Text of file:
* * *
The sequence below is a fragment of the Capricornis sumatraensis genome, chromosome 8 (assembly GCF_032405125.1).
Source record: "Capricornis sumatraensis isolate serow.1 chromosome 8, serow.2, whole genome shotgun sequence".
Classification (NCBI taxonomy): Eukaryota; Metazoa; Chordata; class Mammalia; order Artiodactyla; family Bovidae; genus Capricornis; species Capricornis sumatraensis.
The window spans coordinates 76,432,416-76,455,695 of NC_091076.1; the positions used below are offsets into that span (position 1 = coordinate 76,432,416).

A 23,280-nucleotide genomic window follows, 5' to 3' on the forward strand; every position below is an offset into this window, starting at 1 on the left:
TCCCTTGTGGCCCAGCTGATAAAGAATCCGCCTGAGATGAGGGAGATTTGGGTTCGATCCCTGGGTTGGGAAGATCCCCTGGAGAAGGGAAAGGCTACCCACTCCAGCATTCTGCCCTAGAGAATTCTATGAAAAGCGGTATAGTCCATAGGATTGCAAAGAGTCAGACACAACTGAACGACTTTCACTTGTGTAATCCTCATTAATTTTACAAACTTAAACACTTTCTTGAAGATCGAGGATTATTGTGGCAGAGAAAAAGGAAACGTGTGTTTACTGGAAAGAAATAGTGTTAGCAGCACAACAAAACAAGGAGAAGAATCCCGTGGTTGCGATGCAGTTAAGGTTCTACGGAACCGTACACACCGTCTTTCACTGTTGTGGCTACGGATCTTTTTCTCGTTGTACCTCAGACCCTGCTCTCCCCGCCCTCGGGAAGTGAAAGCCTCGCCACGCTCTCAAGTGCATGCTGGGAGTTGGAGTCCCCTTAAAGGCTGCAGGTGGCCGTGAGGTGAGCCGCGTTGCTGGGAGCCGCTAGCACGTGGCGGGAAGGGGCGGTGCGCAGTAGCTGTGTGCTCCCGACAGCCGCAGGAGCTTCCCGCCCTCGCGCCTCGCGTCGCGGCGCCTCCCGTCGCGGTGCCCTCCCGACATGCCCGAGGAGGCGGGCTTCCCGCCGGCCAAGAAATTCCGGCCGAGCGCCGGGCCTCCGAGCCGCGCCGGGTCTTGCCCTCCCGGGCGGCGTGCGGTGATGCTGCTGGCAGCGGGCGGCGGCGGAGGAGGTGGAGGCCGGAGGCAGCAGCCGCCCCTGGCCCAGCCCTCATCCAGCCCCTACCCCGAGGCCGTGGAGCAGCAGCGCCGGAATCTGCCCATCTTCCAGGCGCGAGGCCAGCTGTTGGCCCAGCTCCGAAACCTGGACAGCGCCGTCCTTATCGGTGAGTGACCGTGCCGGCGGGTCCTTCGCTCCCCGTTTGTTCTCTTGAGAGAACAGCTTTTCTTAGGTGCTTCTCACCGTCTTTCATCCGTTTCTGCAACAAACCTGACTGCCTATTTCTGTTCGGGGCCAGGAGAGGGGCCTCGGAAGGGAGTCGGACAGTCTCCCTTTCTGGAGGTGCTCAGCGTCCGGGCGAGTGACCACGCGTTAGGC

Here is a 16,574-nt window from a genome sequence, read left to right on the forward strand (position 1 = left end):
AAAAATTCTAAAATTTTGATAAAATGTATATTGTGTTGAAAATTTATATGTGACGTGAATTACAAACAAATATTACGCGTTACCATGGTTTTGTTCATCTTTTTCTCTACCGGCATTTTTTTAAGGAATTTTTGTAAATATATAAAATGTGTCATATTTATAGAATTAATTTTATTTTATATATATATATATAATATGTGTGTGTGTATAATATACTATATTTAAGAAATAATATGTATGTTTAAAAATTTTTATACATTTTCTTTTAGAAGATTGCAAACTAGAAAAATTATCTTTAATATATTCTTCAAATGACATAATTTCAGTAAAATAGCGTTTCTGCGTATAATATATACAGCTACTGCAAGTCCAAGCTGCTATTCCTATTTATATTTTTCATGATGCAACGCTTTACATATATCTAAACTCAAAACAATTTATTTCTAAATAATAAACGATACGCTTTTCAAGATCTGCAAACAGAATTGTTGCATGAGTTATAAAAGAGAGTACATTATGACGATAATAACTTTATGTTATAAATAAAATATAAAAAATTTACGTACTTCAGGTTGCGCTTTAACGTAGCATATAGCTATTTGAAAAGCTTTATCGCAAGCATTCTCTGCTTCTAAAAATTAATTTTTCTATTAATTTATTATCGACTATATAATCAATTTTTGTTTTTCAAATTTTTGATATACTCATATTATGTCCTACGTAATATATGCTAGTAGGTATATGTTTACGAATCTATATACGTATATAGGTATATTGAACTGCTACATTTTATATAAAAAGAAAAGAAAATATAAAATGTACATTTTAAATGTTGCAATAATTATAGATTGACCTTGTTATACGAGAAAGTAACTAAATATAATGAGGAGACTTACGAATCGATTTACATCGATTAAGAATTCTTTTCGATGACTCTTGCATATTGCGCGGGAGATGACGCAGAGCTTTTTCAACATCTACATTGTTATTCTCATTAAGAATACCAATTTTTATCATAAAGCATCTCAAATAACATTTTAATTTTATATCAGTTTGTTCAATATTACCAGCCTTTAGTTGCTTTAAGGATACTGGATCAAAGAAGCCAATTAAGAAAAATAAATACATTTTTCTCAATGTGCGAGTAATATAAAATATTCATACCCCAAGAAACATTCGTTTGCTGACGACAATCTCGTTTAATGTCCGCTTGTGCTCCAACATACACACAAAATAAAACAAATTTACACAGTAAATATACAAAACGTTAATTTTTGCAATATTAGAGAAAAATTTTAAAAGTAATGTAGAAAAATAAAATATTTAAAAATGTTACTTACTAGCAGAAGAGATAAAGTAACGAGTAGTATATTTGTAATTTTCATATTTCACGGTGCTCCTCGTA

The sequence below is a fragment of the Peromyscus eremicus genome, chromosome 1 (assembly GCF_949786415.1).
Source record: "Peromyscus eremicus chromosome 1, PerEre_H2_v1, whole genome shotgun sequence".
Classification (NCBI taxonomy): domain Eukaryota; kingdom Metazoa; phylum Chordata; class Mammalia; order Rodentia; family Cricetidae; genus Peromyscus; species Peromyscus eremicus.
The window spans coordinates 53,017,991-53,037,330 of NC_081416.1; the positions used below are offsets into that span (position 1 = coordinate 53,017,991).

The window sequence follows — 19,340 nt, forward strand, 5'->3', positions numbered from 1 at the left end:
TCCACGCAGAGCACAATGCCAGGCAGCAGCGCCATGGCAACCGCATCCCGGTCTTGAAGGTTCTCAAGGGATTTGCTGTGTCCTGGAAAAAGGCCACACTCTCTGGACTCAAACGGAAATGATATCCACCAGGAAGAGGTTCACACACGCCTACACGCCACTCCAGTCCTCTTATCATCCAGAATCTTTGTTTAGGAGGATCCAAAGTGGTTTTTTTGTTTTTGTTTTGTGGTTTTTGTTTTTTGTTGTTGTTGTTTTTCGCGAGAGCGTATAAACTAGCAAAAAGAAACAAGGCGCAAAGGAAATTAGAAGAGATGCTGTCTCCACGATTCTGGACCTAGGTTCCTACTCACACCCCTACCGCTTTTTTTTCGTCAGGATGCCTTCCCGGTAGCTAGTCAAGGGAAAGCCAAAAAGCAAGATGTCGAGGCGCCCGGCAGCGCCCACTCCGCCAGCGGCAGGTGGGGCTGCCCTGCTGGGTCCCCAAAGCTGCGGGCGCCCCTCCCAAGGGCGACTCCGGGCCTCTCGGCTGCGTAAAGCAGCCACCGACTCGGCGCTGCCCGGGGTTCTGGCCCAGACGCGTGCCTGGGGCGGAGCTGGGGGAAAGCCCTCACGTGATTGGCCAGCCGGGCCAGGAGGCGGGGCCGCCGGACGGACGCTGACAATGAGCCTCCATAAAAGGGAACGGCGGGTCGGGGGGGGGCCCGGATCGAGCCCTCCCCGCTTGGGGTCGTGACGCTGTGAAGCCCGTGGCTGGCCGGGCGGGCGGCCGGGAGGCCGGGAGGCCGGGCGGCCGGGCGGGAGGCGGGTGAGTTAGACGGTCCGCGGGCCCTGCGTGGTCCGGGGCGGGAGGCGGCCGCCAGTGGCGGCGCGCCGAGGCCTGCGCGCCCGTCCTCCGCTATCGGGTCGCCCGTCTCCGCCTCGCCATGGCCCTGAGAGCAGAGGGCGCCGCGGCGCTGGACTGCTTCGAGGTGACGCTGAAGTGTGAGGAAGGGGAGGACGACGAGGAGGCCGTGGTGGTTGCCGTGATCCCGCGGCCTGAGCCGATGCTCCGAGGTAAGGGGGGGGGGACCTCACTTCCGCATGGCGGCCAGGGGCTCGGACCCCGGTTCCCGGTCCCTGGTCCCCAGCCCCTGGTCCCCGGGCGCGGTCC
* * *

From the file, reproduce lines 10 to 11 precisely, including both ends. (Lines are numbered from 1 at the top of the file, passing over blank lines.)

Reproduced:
Source record: "Peromyscus eremicus chromosome 1, PerEre_H2_v1, whole genome shotgun sequence".
Classification (NCBI taxonomy): domain Eukaryota; kingdom Metazoa; phylum Chordata; class Mammalia; order Rodentia; family Cricetidae; genus Peromyscus; species Peromyscus eremicus.